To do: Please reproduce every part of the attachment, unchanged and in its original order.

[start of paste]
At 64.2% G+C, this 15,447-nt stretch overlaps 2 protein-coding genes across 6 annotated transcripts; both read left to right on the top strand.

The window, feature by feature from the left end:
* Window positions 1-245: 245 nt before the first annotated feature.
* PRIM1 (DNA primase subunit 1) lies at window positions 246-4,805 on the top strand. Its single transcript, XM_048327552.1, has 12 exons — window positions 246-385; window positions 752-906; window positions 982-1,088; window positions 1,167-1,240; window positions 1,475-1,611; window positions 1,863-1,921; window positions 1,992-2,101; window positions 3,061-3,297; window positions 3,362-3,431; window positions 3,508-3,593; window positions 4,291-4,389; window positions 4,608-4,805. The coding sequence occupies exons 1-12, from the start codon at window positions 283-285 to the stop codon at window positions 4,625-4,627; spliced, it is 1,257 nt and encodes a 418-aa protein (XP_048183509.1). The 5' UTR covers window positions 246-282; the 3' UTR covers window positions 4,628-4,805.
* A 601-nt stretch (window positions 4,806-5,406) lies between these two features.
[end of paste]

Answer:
At 64.2% G+C, this 15,447-nt stretch overlaps 2 protein-coding genes across 6 annotated transcripts; both read left to right on the top strand.

The window, feature by feature from the left end:
* Window positions 1-245: 245 nt before the first annotated feature.
* PRIM1 (DNA primase subunit 1) lies at window positions 246-4,805 on the top strand. Its single transcript, XM_048327552.1, has 12 exons — window positions 246-385; window positions 752-906; window positions 982-1,088; window positions 1,167-1,240; window positions 1,475-1,611; window positions 1,863-1,921; window positions 1,992-2,101; window positions 3,061-3,297; window positions 3,362-3,431; window positions 3,508-3,593; window positions 4,291-4,389; window positions 4,608-4,805. The coding sequence occupies exons 1-12, from the start codon at window positions 283-285 to the stop codon at window positions 4,625-4,627; spliced, it is 1,257 nt and encodes a 418-aa protein (XP_048183509.1). The 5' UTR covers window positions 246-282; the 3' UTR covers window positions 4,628-4,805.
* A 601-nt stretch (window positions 4,806-5,406) lies between these two features.